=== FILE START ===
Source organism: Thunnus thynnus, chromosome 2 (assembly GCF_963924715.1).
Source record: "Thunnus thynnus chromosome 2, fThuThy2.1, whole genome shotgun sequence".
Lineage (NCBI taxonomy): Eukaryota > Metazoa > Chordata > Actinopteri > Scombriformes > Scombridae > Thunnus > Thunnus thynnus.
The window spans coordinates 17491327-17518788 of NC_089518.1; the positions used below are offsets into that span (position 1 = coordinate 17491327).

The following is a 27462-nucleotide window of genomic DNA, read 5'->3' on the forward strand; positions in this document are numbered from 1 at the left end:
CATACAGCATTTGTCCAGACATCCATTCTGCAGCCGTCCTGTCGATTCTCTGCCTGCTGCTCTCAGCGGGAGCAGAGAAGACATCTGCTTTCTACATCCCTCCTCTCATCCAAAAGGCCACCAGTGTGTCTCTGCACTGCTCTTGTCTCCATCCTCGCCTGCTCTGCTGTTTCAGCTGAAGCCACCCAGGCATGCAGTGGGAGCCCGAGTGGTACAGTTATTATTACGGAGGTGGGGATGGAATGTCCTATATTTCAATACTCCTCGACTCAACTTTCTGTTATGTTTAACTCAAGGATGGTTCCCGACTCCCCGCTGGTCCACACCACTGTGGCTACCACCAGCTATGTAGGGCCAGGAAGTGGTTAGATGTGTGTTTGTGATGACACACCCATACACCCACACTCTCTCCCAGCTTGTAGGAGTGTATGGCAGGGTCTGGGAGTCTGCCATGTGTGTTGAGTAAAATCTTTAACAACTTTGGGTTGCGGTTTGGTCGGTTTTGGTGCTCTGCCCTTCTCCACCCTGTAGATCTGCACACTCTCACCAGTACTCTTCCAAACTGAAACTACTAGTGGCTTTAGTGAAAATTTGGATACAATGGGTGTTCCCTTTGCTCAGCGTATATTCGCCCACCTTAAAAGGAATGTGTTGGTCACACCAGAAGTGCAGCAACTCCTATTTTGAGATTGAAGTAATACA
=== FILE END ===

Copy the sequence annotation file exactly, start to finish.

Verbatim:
Source organism: Thunnus thynnus, chromosome 2 (assembly GCF_963924715.1).
Source record: "Thunnus thynnus chromosome 2, fThuThy2.1, whole genome shotgun sequence".
Lineage (NCBI taxonomy): Eukaryota > Metazoa > Chordata > Actinopteri > Scombriformes > Scombridae > Thunnus > Thunnus thynnus.
The window spans coordinates 17491327-17518788 of NC_089518.1; the positions used below are offsets into that span (position 1 = coordinate 17491327).

The following is a 27462-nucleotide window of genomic DNA, read 5'->3' on the forward strand; positions in this document are numbered from 1 at the left end:
CATACAGCATTTGTCCAGACATCCATTCTGCAGCCGTCCTGTCGATTCTCTGCCTGCTGCTCTCAGCGGGAGCAGAGAAGACATCTGCTTTCTACATCCCTCCTCTCATCCAAAAGGCCACCAGTGTGTCTCTGCACTGCTCTTGTCTCCATCCTCGCCTGCTCTGCTGTTTCAGCTGAAGCCACCCAGGCATGCAGTGGGAGCCCGAGTGGTACAGTTATTATTACGGAGGTGGGGATGGAATGTCCTATATTTCAATACTCCTCGACTCAACTTTCTGTTATGTTTAACTCAAGGATGGTTCCCGACTCCCCGCTGGTCCACACCACTGTGGCTACCACCAGCTATGTAGGGCCAGGAAGTGGTTAGATGTGTGTTTGTGATGACACACCCATACACCCACACTCTCTCCCAGCTTGTAGGAGTGTATGGCAGGGTCTGGGAGTCTGCCATGTGTGTTGAGTAAAATCTTTAACAACTTTGGGTTGCGGTTTGGTCGGTTTTGGTGCTCTGCCCTTCTCCACCCTGTAGATCTGCACACTCTCACCAGTACTCTTCCAAACTGAAACTACTAGTGGCTTTAGTGAAAATTTGGATACAATGGGTGTTCCCTTTGCTCAGCGTATATTCGCCCACCTTAAAAGGAATGTGTTGGTCACACCAGAAGTGCAGCAACTCCTATTTTGAGATTGAAGTAATACA